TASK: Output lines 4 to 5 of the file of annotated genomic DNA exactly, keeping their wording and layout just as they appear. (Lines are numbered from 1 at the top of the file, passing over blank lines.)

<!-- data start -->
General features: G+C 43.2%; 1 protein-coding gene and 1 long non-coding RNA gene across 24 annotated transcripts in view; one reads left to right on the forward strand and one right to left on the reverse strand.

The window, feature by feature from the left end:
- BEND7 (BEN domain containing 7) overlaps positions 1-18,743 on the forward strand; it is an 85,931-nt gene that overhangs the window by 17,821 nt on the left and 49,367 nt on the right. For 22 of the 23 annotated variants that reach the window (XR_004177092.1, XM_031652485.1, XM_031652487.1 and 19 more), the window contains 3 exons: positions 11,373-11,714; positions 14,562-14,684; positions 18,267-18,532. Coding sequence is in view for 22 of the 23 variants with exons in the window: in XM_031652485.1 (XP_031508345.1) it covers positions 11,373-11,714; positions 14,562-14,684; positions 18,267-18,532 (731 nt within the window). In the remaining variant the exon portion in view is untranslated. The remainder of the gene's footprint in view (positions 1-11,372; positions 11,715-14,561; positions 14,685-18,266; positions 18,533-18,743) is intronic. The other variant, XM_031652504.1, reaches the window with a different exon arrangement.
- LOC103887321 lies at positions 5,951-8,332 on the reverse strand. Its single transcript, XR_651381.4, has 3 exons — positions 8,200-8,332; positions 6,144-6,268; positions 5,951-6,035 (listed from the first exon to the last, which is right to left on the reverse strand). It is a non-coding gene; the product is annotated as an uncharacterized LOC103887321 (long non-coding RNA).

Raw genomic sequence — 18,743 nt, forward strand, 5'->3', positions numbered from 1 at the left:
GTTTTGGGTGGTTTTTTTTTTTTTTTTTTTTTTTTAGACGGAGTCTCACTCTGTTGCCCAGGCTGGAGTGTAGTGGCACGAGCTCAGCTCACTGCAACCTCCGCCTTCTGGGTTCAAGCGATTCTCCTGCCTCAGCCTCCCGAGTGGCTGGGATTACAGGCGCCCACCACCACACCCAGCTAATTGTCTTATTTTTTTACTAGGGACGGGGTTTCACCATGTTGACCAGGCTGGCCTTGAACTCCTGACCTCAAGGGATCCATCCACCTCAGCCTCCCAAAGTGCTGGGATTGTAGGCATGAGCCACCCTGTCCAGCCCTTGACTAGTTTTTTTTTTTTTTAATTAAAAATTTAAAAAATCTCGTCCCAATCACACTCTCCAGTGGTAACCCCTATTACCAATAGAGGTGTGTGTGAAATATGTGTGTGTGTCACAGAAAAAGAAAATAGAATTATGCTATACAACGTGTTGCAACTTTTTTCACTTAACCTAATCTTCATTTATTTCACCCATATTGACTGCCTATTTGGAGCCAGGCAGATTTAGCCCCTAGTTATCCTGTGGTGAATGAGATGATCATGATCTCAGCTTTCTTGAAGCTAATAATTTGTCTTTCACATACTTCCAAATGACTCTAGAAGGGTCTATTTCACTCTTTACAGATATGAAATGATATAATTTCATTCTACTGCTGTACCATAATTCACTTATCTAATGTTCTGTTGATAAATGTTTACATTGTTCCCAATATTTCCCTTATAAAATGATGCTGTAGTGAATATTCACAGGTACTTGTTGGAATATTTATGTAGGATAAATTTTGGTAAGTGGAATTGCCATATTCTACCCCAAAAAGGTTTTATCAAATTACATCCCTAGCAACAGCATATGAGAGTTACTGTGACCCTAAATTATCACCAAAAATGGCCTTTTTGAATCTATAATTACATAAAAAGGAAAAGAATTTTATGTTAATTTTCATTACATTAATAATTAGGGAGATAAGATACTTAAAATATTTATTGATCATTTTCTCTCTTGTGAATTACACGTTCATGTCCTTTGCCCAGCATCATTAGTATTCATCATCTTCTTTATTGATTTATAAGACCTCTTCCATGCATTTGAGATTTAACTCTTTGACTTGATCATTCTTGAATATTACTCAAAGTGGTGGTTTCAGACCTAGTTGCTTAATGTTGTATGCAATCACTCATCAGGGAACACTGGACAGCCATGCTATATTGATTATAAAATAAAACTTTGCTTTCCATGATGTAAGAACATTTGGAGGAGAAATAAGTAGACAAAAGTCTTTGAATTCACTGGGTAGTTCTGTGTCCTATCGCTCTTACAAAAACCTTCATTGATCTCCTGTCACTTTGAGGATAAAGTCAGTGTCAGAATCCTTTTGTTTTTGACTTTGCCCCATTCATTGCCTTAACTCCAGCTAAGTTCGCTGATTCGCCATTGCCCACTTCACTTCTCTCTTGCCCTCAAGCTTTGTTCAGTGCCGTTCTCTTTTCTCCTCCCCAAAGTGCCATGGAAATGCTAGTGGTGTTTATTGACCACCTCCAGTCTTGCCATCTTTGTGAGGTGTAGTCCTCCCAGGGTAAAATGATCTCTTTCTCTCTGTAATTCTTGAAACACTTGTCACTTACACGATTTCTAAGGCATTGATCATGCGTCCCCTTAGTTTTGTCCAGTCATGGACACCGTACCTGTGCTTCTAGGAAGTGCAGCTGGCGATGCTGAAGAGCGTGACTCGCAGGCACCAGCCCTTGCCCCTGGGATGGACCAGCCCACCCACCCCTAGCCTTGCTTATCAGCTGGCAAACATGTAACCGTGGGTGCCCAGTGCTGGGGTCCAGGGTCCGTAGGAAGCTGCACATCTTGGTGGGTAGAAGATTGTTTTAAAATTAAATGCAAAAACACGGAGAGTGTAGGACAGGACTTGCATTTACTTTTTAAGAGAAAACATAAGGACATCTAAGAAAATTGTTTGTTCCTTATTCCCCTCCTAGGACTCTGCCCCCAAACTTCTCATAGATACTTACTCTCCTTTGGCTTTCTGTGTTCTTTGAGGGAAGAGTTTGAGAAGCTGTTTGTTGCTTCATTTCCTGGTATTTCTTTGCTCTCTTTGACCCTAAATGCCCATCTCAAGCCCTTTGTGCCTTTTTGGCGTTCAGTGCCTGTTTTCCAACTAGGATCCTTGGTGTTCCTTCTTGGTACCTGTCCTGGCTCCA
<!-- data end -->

- LOC103887321 lies at positions 5,951-8,332 on the reverse strand. Its single transcript, XR_651381.4, has 3 exons — positions 8,200-8,332; positions 6,144-6,268; positions 5,951-6,035 (listed from the first exon to the last, which is right to left on the reverse strand). It is a non-coding gene; the product is annotated as an uncharacterized LOC103887321 (long non-coding RNA).

Raw genomic sequence — 18,743 nt, forward strand, 5'->3', positions numbered from 1 at the left: